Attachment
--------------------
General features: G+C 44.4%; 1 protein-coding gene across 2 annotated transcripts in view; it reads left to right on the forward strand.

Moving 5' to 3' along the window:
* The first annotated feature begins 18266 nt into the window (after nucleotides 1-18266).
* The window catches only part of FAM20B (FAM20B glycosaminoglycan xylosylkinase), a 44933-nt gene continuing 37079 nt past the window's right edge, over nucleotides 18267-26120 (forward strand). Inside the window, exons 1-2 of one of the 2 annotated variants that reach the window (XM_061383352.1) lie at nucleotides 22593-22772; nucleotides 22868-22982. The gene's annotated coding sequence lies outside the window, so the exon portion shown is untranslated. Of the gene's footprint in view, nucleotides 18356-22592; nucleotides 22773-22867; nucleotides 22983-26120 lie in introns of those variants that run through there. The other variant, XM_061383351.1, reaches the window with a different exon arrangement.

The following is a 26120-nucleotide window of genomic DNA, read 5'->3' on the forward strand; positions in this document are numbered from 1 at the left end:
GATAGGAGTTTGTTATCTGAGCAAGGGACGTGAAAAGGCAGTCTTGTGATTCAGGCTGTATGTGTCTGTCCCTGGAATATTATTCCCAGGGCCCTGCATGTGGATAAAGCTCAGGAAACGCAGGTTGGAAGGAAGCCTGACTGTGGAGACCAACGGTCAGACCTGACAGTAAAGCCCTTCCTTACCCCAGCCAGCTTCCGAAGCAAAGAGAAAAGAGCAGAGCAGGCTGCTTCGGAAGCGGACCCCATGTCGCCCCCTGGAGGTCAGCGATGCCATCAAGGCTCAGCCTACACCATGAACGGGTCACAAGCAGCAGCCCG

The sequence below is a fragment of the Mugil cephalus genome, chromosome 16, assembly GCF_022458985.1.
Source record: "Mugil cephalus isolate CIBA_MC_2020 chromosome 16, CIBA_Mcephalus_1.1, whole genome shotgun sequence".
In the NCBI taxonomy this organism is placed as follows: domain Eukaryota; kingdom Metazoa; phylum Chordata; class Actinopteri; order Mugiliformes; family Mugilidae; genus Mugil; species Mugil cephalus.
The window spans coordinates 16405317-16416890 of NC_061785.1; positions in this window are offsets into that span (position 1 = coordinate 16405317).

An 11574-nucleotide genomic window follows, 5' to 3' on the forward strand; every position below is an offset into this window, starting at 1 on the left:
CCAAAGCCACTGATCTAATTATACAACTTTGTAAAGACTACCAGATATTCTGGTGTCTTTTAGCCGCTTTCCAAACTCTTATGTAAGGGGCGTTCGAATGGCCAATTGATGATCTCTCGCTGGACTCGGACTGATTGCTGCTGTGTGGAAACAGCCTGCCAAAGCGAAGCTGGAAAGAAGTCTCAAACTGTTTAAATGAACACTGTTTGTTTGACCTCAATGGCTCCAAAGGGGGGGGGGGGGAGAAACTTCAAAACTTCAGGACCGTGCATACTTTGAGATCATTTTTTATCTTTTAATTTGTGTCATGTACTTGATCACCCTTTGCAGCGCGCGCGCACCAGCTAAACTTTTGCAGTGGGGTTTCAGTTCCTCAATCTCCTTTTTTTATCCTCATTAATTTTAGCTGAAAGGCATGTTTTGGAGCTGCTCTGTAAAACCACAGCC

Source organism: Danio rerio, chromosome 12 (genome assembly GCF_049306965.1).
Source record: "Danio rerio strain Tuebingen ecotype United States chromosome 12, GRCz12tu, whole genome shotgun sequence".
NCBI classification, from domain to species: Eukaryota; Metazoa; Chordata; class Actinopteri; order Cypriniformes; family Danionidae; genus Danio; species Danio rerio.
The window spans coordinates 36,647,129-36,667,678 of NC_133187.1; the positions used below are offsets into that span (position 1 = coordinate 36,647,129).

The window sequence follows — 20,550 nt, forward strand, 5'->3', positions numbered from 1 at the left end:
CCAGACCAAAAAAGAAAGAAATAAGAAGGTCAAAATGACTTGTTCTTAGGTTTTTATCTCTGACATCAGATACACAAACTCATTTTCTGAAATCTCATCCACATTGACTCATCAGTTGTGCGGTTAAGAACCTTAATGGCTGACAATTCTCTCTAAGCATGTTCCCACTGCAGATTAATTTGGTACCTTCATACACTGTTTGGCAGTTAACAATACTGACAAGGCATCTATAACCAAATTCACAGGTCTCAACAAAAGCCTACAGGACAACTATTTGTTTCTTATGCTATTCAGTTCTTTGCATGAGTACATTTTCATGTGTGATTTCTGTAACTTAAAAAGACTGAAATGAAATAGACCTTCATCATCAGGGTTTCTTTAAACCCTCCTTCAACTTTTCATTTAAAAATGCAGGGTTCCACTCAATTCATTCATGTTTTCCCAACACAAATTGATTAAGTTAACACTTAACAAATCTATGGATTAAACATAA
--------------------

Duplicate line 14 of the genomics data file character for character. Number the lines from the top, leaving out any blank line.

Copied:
Source record: "Danio rerio strain Tuebingen ecotype United States chromosome 12, GRCz12tu, whole genome shotgun sequence".